To ‘Sir’ without love, and the new ChatGPT language

Earlier, the flashily progressive Vijayan government had mulled making boys and girls sit together in the classroom instead of segregating them.

Published: 18th January 2023 01:31 AM  |   Last Updated: 18th January 2023 01:31 AM   |  A+A-

Image used for representational purposes only. (File Photo | Express)

It’s only too clear that one of the collateral damages of the ongoing gender war is language and, so, thought. Kerala, among the first Indian states in life indices and literacy, is at the forefront of the gender plurality and correctness movement. Indeed, last year, at least one school in Kerala enforced, to great public acclaim, unisex uniform: girls can and must wear trousers, hitherto the sartorial legacy of the male pupil. This news was greeted with tears of joy by all.

If indeed this transition was a step in the right direction, why not break even more ground by making boys wear skirts? Surely, unisex fashion cuts both ways? Could it be because the idea of correctness, in general, aspires to masculine symbols? That the skirt can only evolve to trousers but not the other way around? The parity one seeks with the dominant gender can be interpreted to be a way of actually endorsing it.

Earlier, the flashily progressive Vijayan government had mulled making boys and girls sit together in the classroom instead of segregating them. This was a painless populist reform and could be enforced without investment. Except that minorities, especially Muslims, protested. This community is an ally of the Left Front in power in Kerala. The idea was dropped.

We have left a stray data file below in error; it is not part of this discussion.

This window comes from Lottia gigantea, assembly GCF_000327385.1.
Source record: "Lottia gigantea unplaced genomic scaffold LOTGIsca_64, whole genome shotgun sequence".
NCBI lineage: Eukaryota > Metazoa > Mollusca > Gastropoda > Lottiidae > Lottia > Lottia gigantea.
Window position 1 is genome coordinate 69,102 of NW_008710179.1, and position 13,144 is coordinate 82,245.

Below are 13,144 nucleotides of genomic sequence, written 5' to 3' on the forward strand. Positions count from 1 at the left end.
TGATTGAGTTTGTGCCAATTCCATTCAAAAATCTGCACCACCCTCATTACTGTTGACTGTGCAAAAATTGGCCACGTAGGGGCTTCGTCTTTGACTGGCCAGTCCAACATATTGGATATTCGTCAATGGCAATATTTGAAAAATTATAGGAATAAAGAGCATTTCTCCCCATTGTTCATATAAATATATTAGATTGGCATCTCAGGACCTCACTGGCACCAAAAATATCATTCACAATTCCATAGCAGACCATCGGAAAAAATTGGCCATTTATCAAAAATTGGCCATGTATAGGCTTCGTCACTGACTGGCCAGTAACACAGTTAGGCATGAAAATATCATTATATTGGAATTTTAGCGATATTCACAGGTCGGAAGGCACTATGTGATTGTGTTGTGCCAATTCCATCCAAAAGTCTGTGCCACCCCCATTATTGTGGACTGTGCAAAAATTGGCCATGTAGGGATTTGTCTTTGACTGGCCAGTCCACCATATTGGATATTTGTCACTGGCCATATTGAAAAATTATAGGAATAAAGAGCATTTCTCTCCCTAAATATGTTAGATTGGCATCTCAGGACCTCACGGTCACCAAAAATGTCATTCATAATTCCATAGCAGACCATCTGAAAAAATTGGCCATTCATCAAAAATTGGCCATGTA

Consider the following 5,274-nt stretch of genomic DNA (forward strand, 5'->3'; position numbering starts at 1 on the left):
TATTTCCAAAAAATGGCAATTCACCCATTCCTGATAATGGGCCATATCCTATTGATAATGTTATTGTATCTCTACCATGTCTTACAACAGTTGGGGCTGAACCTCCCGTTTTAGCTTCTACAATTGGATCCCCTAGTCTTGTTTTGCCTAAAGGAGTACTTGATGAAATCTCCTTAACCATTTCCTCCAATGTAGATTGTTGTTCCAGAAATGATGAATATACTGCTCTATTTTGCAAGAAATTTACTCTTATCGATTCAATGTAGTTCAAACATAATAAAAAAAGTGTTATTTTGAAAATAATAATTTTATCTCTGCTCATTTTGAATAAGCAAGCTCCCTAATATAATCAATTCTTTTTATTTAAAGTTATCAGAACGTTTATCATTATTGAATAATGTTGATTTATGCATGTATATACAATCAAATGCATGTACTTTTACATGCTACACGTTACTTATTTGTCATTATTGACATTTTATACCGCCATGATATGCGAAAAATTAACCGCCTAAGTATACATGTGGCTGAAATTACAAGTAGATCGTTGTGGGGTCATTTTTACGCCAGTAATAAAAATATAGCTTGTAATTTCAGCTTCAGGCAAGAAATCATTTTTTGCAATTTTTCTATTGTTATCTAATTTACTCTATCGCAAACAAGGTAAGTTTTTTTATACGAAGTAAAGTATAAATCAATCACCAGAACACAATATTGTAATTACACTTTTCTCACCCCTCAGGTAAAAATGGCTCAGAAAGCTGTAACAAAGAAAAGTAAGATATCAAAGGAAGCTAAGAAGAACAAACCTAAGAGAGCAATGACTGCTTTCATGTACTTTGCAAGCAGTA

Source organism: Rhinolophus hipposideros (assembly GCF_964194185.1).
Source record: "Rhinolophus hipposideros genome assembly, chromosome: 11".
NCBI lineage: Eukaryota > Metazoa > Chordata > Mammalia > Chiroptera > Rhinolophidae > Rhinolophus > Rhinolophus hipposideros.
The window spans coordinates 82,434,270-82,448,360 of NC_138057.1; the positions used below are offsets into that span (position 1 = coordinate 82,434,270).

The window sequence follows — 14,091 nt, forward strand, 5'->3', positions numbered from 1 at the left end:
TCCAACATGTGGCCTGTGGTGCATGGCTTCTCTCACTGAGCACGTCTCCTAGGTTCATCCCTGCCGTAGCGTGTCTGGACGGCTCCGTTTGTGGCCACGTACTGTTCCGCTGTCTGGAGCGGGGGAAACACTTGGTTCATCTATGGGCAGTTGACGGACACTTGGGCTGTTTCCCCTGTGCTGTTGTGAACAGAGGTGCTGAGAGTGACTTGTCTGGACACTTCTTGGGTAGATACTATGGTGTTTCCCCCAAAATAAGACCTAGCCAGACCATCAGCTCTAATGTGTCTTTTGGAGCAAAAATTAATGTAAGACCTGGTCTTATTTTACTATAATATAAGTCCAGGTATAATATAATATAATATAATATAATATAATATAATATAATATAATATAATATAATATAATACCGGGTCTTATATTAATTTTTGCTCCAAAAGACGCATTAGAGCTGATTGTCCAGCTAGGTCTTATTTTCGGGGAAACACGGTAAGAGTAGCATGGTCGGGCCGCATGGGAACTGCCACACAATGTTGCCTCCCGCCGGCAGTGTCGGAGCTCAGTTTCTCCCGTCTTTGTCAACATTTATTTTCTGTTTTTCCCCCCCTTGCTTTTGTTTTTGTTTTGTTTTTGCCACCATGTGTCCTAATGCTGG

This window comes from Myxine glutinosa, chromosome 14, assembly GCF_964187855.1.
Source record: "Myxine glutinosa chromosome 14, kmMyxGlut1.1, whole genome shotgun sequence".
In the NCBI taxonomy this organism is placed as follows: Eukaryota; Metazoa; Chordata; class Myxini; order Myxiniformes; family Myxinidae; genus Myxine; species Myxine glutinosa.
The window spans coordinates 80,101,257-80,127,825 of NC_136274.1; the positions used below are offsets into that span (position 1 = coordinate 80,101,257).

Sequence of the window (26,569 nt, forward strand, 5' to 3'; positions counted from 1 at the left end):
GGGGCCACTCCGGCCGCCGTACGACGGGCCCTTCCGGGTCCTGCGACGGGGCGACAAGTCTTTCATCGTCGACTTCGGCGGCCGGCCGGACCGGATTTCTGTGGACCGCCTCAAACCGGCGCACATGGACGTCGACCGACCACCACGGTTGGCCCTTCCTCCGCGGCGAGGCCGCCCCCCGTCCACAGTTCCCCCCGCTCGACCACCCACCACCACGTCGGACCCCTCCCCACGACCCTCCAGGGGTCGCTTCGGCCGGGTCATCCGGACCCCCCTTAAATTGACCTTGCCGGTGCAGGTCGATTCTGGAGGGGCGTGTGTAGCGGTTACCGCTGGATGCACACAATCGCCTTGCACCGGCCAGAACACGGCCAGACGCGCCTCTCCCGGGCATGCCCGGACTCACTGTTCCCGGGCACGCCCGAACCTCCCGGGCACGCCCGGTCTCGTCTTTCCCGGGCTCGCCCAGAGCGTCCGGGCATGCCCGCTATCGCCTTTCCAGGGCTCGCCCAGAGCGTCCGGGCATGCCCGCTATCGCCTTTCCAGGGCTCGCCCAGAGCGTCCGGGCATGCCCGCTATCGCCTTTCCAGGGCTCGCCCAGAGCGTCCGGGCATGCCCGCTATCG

Last week, the Kerala Child Rights Commission proposed to the state government that ‘Sir’ be removed from classroom discourse. Their recommendation was to replace ‘Sir’ with ‘Teacher’, a gender-neutral noun. More about this a moment later.

We tend to watch with dread the trend of comedians being silenced. But how does one reconcile the fact of a whole sensorium being built in place by the politically correct in daily transactions? What’s humour/thought without offence?

One of the greatest stand-up comedians of all time, an international pioneer, in fact, is Kunjan Nambiar (early 18th century). He would spare no one in the thronging audience. The bodies before him were the material of his great rap. Nambiar would die of imposed silence and starvation if he were around in Kerala today.

Simple adjectives like tall, thin, fat, dark, and sexy have taken on dark tones of oppression, even abuse. There are nouns and verbs which, if used to qualify a man or woman, would invite widespread condemnation. There have been additions to the language as well. Here is an official list that adds to the new prescriptive way of life:

He/She -- Zie, Sie, Ey, Ve, Tey, E

Him/Her -- Zim, Sie, Em, Ver, Ter, Em

His/Her -- Zir, Hir, Eir, Vis, Tem, Eir

His/Hers -- Zis, Hirs, Eirs, Vers, Ters, Eirs

Himself/Herself -- Zieself, Hirself, Eirself, Verself, Terself, Emself.